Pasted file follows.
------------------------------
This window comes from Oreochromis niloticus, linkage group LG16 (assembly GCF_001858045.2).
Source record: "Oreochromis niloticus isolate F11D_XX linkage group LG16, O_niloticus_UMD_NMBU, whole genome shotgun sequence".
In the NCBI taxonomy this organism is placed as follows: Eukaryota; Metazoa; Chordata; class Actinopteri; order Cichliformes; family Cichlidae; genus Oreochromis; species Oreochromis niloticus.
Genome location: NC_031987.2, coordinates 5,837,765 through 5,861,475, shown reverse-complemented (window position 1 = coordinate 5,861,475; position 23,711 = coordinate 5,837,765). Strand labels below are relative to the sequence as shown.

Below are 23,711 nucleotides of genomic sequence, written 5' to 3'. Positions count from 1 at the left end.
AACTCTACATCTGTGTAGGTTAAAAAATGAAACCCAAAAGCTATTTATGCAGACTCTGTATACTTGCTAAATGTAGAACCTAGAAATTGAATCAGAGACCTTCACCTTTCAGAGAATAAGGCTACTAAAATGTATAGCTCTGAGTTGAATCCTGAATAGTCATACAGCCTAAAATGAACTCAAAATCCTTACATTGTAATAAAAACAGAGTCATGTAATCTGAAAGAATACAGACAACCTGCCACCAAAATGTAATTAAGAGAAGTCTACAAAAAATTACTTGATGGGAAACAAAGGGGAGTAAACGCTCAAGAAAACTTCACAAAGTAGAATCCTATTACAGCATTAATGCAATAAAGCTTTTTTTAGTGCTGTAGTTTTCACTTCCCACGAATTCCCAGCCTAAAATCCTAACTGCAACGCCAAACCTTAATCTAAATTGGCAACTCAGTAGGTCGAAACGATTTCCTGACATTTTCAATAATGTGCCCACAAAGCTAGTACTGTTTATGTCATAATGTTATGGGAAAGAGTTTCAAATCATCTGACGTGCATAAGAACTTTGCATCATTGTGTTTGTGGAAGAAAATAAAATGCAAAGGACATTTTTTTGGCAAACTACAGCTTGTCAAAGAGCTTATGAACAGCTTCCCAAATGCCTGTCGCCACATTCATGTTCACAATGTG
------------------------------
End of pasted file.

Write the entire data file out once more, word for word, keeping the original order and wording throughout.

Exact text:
This window comes from Oreochromis niloticus, linkage group LG16 (assembly GCF_001858045.2).
Source record: "Oreochromis niloticus isolate F11D_XX linkage group LG16, O_niloticus_UMD_NMBU, whole genome shotgun sequence".
In the NCBI taxonomy this organism is placed as follows: Eukaryota; Metazoa; Chordata; class Actinopteri; order Cichliformes; family Cichlidae; genus Oreochromis; species Oreochromis niloticus.
Genome location: NC_031987.2, coordinates 5,837,765 through 5,861,475, shown reverse-complemented (window position 1 = coordinate 5,861,475; position 23,711 = coordinate 5,837,765). Strand labels below are relative to the sequence as shown.

Below are 23,711 nucleotides of genomic sequence, written 5' to 3'. Positions count from 1 at the left end.
AACTCTACATCTGTGTAGGTTAAAAAATGAAACCCAAAAGCTATTTATGCAGACTCTGTATACTTGCTAAATGTAGAACCTAGAAATTGAATCAGAGACCTTCACCTTTCAGAGAATAAGGCTACTAAAATGTATAGCTCTGAGTTGAATCCTGAATAGTCATACAGCCTAAAATGAACTCAAAATCCTTACATTGTAATAAAAACAGAGTCATGTAATCTGAAAGAATACAGACAACCTGCCACCAAAATGTAATTAAGAGAAGTCTACAAAAAATTACTTGATGGGAAACAAAGGGGAGTAAACGCTCAAGAAAACTTCACAAAGTAGAATCCTATTACAGCATTAATGCAATAAAGCTTTTTTTAGTGCTGTAGTTTTCACTTCCCACGAATTCCCAGCCTAAAATCCTAACTGCAACGCCAAACCTTAATCTAAATTGGCAACTCAGTAGGTCGAAACGATTTCCTGACATTTTCAATAATGTGCCCACAAAGCTAGTACTGTTTATGTCATAATGTTATGGGAAAGAGTTTCAAATCATCTGACGTGCATAAGAACTTTGCATCATTGTGTTTGTGGAAGAAAATAAAATGCAAAGGACATTTTTTTGGCAAACTACAGCTTGTCAAAGAGCTTATGAACAGCTTCCCAAATGCCTGTCGCCACATTCATGTTCACAATGTG